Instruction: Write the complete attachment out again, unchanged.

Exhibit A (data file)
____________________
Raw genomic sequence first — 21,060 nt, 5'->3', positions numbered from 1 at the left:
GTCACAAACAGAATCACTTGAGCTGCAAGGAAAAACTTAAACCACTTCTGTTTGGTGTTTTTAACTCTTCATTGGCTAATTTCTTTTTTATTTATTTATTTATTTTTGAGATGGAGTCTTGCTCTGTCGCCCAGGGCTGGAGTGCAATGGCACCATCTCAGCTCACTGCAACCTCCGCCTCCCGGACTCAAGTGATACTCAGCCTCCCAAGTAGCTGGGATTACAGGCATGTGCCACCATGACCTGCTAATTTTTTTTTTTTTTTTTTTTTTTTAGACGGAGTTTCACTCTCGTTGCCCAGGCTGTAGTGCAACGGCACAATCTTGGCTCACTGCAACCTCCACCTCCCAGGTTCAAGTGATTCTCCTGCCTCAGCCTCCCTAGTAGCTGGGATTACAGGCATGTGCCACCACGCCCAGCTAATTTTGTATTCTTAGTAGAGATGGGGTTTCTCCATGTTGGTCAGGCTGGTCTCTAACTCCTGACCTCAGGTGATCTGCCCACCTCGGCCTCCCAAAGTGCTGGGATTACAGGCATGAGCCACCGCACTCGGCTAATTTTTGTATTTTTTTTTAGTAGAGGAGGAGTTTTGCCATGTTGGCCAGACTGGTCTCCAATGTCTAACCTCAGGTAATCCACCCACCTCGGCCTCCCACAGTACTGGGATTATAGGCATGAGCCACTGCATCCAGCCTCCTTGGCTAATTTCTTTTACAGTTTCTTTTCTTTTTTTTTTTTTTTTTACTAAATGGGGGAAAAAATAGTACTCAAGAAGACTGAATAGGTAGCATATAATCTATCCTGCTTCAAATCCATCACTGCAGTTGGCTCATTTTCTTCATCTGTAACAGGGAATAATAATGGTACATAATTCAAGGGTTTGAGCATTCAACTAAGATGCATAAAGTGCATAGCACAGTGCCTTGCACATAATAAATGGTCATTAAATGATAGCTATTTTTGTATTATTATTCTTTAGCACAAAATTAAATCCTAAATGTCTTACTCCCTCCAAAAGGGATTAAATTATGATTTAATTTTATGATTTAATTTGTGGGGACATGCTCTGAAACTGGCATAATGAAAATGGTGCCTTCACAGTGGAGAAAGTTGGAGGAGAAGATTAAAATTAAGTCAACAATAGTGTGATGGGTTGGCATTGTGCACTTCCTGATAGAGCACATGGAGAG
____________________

Raw genomic sequence first — 21,060 nt, 5'->3', positions numbered from 1 at the left:
GTCACAAACAGAATCACTTGAGCTGCAAGGAAAAACTTAAACCACTTCTGTTTGGTGTTTTTAACTCTTCATTGGCTAATTTCTTTTTTATTTATTTATTTATTTTTGAGATGGAGTCTTGCTCTGTCGCCCAGGGCTGGAGTGCAATGGCACCATCTCAGCTCACTGCAACCTCCGCCTCCCGGACTCAAGTGATACTCAGCCTCCCAAGTAGCTGGGATTACAGGCATGTGCCACCATGACCTGCTAATTTTTTTTTTTTTTTTTTTTTTTTAGACGGAGTTTCACTCTCGTTGCCCAGGCTGTAGTGCAACGGCACAATCTTGGCTCACTGCAACCTCCACCTCCCAGGTTCAAGTGATTCTCCTGCCTCAGCCTCCCTAGTAGCTGGGATTACAGGCATGTGCCACCACGCCCAGCTAATTTTGTATTCTTAGTAGAGATGGGGTTTCTCCATGTTGGTCAGGCTGGTCTCTAACTCCTGACCTCAGGTGATCTGCCCACCTCGGCCTCCCAAAGTGCTGGGATTACAGGCATGAGCCACCGCACTCGGCTAATTTTTGTATTTTTTTTTAGTAGAGGAGGAGTTTTGCCATGTTGGCCAGACTGGTCTCCAATGTCTAACCTCAGGTAATCCACCCACCTCGGCCTCCCACAGTACTGGGATTATAGGCATGAGCCACTGCATCCAGCCTCCTTGGCTAATTTCTTTTACAGTTTCTTTTCTTTTTTTTTTTTTTTTTACTAAATGGGGGAAAAAATAGTACTCAAGAAGACTGAATAGGTAGCATATAATCTATCCTGCTTCAAATCCATCACTGCAGTTGGCTCATTTTCTTCATCTGTAACAGGGAATAATAATGGTACATAATTCAAGGGTTTGAGCATTCAACTAAGATGCATAAAGTGCATAGCACAGTGCCTTGCACATAATAAATGGTCATTAAATGATAGCTATTTTTGTATTATTATTCTTTAGCACAAAATTAAATCCTAAATGTCTTACTCCCTCCAAAAGGGATTAAATTATGATTTAATTTTATGATTTAATTTGTGGGGACATGCTCTGAAACTGGCATAATGAAAATGGTGCCTTCACAGTGGAGAAAGTTGGAGGAGAAGATTAAAATTAAGTCAACAATAGTGTGATGGGTTGGCATTGTGCACTTCCTGATAGAGCACATGGAGAG